Shin splints are a pain


It seems like we’ve sure waited long enough, but the warmer temperatures are finally here, and most of us are thinking about getting outside and enjoying the nice weather.

This time of year, many of us are getting more active, again, and many of us are changing from indoor sports and exercises to the outdoor variety. Depending on what you enjoy you might be walking or running, biking, playing pickleball, golfing or getting involved in any number of outdoor sports and exercise.

You know that I am a huge fan of staying active because of all the important health benefits. Along with staying active, though, comes some risks of injury, and sometimes we bring it on ourselves.

One of those is a problem called medial tibial stress syndrome. I know that’s a mouthful, but you might be familiar with its other name: shin splints.

Do you know what shin splints are and what causes them? Do you know how they’re treated?

They can be very painful and that’s why we’re going to look together, so you’ll be prepared if you or a loved one is diagnosed with shin splints and you will understand the steps you can take to prevent them.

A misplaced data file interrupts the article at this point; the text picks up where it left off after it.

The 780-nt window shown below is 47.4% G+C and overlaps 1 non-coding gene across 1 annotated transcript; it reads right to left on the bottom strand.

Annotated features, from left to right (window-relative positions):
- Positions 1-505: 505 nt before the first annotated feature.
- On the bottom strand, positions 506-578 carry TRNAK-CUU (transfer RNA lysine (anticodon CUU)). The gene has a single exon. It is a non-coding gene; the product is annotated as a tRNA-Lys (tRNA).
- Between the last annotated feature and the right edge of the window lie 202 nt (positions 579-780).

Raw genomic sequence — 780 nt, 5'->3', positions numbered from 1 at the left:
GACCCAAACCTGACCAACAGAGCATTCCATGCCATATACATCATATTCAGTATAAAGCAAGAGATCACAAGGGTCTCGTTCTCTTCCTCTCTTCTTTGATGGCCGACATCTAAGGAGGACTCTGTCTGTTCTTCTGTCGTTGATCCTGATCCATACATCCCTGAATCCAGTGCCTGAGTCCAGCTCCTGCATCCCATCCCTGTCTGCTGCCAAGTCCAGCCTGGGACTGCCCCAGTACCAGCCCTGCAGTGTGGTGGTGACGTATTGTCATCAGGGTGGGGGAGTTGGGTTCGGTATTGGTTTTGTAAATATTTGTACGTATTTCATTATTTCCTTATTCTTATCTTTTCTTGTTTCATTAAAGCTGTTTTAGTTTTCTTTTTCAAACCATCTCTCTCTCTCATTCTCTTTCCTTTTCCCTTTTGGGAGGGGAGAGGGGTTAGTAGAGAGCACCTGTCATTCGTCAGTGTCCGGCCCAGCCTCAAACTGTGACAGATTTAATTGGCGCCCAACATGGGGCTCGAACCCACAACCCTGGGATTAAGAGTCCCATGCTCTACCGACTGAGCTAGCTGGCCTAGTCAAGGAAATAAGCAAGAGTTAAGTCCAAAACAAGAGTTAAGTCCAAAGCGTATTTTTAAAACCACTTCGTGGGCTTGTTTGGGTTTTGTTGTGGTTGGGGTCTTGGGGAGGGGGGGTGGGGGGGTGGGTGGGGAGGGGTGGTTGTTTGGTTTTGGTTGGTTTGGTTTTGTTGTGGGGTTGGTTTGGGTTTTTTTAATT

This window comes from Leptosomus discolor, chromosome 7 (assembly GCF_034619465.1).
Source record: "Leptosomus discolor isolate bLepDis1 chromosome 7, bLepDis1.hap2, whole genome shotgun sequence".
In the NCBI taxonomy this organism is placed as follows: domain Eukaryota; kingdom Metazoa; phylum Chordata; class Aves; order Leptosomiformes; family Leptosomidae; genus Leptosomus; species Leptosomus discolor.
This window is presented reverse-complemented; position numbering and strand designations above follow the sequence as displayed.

Shin splints is the name that is used for pain that occurs along your shin bone or lower leg between your ankle and your knee. They are one of the most frequent causes of problems in the lower leg and often occur in people who actively exercise or participate in sports, from overuse or from putting repetitive stress on the shin bone and the muscles that attach to the bone.

That said, it’s important to realize that shin splints have many causes.

This time of year can be prime time for shin splints, because they can occur when people suddenly ramp up the intensity of their activity. People are at risk if they haven’t been doing much and suddenly decide to start their favorite warm-weather sport, and they go from little activity to a great deal, with improper preparation.